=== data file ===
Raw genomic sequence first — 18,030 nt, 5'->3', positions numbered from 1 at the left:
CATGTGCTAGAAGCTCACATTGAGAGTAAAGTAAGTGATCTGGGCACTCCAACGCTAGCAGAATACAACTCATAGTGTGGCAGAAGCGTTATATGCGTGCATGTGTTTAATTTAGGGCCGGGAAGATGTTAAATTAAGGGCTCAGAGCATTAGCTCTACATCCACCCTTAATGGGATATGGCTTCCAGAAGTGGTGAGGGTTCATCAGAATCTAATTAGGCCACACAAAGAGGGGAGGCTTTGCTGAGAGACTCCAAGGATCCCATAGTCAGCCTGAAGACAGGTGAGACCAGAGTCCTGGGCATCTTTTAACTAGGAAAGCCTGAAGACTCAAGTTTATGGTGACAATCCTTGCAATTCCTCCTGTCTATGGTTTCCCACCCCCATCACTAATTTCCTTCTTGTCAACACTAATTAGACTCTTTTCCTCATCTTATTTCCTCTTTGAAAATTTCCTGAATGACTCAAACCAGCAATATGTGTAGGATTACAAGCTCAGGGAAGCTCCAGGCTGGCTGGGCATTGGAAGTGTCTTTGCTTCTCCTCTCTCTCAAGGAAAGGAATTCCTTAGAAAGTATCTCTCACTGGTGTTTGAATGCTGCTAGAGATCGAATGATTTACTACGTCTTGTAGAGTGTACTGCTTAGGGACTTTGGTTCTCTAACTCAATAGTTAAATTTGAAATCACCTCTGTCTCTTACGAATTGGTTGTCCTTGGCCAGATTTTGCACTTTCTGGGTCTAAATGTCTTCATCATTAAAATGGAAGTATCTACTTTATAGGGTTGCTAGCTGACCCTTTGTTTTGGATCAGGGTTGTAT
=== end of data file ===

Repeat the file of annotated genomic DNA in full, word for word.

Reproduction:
Raw genomic sequence first — 18,030 nt, 5'->3', positions numbered from 1 at the left:
CATGTGCTAGAAGCTCACATTGAGAGTAAAGTAAGTGATCTGGGCACTCCAACGCTAGCAGAATACAACTCATAGTGTGGCAGAAGCGTTATATGCGTGCATGTGTTTAATTTAGGGCCGGGAAGATGTTAAATTAAGGGCTCAGAGCATTAGCTCTACATCCACCCTTAATGGGATATGGCTTCCAGAAGTGGTGAGGGTTCATCAGAATCTAATTAGGCCACACAAAGAGGGGAGGCTTTGCTGAGAGACTCCAAGGATCCCATAGTCAGCCTGAAGACAGGTGAGACCAGAGTCCTGGGCATCTTTTAACTAGGAAAGCCTGAAGACTCAAGTTTATGGTGACAATCCTTGCAATTCCTCCTGTCTATGGTTTCCCACCCCCATCACTAATTTCCTTCTTGTCAACACTAATTAGACTCTTTTCCTCATCTTATTTCCTCTTTGAAAATTTCCTGAATGACTCAAACCAGCAATATGTGTAGGATTACAAGCTCAGGGAAGCTCCAGGCTGGCTGGGCATTGGAAGTGTCTTTGCTTCTCCTCTCTCTCAAGGAAAGGAATTCCTTAGAAAGTATCTCTCACTGGTGTTTGAATGCTGCTAGAGATCGAATGATTTACTACGTCTTGTAGAGTGTACTGCTTAGGGACTTTGGTTCTCTAACTCAATAGTTAAATTTGAAATCACCTCTGTCTCTTACGAATTGGTTGTCCTTGGCCAGATTTTGCACTTTCTGGGTCTAAATGTCTTCATCATTAAAATGGAAGTATCTACTTTATAGGGTTGCTAGCTGACCCTTTGTTTTGGATCAGGGTTGTAT